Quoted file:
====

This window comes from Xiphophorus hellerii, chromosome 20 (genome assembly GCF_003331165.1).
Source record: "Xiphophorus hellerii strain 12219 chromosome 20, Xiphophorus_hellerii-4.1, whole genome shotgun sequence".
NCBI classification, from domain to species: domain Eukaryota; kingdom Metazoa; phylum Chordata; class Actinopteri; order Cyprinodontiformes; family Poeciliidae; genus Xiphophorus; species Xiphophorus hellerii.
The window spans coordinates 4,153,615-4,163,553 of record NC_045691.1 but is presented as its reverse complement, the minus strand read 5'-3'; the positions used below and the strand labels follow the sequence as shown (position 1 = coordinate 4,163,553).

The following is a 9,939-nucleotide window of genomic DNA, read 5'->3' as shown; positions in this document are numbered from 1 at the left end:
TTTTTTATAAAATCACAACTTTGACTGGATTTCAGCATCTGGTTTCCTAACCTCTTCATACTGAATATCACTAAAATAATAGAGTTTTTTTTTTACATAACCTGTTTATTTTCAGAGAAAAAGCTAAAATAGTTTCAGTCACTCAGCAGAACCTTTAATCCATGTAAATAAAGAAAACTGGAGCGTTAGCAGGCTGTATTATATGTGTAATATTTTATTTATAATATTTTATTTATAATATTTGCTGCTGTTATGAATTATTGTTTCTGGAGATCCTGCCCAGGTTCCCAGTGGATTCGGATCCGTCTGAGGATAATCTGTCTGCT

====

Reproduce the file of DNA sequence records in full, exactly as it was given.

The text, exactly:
This window comes from Xiphophorus hellerii, chromosome 20 (genome assembly GCF_003331165.1).
Source record: "Xiphophorus hellerii strain 12219 chromosome 20, Xiphophorus_hellerii-4.1, whole genome shotgun sequence".
NCBI classification, from domain to species: domain Eukaryota; kingdom Metazoa; phylum Chordata; class Actinopteri; order Cyprinodontiformes; family Poeciliidae; genus Xiphophorus; species Xiphophorus hellerii.
The window spans coordinates 4,153,615-4,163,553 of record NC_045691.1 but is presented as its reverse complement, the minus strand read 5'-3'; the positions used below and the strand labels follow the sequence as shown (position 1 = coordinate 4,163,553).

The following is a 9,939-nucleotide window of genomic DNA, read 5'->3' as shown; positions in this document are numbered from 1 at the left end:
TTTTTTATAAAATCACAACTTTGACTGGATTTCAGCATCTGGTTTCCTAACCTCTTCATACTGAATATCACTAAAATAATAGAGTTTTTTTTTTACATAACCTGTTTATTTTCAGAGAAAAAGCTAAAATAGTTTCAGTCACTCAGCAGAACCTTTAATCCATGTAAATAAAGAAAACTGGAGCGTTAGCAGGCTGTATTATATGTGTAATATTTTATTTATAATATTTTATTTATAATATTTGCTGCTGTTATGAATTATTGTTTCTGGAGATCCTGCCCAGGTTCCCAGTGGATTCGGATCCGTCTGAGGATAATCTGTCTGCT